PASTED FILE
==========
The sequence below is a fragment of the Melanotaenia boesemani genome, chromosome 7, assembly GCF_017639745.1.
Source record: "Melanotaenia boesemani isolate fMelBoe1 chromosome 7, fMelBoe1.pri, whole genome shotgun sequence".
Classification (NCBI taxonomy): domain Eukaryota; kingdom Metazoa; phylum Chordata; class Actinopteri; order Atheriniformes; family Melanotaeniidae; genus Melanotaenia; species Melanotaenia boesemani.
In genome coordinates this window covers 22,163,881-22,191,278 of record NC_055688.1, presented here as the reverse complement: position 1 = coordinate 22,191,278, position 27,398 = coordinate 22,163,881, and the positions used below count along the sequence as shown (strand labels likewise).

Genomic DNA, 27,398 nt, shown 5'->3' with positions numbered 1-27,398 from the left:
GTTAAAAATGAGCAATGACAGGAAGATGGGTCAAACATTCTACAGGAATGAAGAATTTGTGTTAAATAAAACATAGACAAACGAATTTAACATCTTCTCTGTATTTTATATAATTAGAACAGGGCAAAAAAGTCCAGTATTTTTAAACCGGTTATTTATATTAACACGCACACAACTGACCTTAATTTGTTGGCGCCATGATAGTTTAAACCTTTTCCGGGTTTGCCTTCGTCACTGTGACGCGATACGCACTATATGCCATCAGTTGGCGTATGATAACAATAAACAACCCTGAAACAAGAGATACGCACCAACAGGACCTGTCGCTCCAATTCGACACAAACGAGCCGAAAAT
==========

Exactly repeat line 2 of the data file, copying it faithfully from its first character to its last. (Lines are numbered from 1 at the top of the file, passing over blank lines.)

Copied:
Source record: "Melanotaenia boesemani isolate fMelBoe1 chromosome 7, fMelBoe1.pri, whole genome shotgun sequence".